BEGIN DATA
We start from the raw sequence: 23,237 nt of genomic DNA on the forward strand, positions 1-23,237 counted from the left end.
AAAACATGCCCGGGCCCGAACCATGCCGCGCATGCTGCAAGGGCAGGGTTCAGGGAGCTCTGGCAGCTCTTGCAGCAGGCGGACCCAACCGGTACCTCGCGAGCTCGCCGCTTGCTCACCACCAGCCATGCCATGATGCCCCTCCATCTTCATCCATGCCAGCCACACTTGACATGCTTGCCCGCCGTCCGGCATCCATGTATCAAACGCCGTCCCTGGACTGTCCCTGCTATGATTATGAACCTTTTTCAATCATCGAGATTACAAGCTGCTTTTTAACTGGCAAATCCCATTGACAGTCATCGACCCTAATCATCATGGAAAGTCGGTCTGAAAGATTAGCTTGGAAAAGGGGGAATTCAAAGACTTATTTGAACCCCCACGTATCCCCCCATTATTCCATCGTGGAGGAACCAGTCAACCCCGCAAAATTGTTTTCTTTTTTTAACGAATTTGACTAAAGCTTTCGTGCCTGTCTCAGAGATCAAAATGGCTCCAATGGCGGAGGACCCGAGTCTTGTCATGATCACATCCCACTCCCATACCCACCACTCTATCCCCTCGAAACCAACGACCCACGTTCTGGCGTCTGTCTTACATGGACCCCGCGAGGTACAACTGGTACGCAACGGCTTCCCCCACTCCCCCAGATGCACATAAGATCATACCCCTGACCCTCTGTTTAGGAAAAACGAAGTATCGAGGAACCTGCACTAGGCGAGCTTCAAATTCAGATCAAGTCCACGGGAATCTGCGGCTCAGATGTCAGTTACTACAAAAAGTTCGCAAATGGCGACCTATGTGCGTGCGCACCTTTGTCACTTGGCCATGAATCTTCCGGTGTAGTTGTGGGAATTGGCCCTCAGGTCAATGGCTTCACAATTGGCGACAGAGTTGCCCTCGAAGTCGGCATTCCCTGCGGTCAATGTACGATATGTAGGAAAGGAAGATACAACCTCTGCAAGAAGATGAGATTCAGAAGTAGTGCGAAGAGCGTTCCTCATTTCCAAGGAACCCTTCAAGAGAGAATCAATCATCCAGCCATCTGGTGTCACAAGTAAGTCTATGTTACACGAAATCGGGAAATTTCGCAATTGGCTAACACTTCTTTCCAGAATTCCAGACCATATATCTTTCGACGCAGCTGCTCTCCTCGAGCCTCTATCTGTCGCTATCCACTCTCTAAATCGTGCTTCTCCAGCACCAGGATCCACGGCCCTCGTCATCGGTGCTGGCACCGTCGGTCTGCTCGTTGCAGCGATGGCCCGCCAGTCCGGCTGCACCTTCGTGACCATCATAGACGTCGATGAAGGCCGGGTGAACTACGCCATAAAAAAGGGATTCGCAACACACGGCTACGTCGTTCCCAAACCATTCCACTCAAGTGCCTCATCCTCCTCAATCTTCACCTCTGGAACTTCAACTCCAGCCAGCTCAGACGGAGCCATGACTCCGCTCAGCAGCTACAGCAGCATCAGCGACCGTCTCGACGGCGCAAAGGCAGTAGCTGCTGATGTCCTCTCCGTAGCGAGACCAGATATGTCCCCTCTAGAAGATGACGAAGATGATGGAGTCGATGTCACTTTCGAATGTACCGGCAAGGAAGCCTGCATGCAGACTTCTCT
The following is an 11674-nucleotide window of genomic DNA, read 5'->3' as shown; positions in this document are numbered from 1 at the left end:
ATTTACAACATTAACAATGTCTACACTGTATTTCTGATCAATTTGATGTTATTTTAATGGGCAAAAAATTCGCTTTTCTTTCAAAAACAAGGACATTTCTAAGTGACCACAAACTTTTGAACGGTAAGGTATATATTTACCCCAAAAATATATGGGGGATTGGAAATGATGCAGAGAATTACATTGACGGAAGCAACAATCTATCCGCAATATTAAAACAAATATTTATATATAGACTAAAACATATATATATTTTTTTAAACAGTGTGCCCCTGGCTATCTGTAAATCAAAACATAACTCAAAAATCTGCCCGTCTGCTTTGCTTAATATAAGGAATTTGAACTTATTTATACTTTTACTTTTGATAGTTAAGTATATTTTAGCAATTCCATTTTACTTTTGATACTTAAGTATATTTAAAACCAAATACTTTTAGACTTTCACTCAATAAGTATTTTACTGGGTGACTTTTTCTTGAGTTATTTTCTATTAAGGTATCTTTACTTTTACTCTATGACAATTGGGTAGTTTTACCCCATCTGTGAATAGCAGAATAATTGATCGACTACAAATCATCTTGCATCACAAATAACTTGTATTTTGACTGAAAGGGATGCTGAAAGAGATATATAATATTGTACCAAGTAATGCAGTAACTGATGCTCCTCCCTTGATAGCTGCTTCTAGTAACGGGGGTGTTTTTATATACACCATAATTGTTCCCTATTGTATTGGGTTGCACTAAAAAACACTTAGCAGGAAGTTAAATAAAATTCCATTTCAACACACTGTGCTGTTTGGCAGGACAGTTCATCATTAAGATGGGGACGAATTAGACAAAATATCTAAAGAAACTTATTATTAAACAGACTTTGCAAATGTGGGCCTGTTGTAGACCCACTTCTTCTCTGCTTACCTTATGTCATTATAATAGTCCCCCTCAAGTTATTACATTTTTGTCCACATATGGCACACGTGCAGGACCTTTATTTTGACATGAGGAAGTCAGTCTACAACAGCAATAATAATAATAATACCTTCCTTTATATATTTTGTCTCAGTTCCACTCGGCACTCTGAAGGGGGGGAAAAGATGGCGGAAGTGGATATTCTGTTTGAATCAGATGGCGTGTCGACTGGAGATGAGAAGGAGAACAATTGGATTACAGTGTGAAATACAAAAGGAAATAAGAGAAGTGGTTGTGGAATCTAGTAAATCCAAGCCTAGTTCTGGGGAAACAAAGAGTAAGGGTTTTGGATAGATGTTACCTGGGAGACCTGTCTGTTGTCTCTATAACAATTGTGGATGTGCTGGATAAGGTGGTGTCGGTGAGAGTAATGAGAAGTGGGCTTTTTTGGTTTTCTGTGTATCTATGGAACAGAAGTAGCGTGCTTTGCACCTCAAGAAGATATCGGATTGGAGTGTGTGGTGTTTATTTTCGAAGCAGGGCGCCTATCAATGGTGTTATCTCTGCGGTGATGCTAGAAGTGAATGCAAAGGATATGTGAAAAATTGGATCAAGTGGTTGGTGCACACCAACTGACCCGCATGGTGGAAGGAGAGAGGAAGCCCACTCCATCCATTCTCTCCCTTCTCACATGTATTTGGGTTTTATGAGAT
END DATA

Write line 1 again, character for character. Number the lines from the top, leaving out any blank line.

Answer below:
We start from the raw sequence: 23,237 nt of genomic DNA on the forward strand, positions 1-23,237 counted from the left end.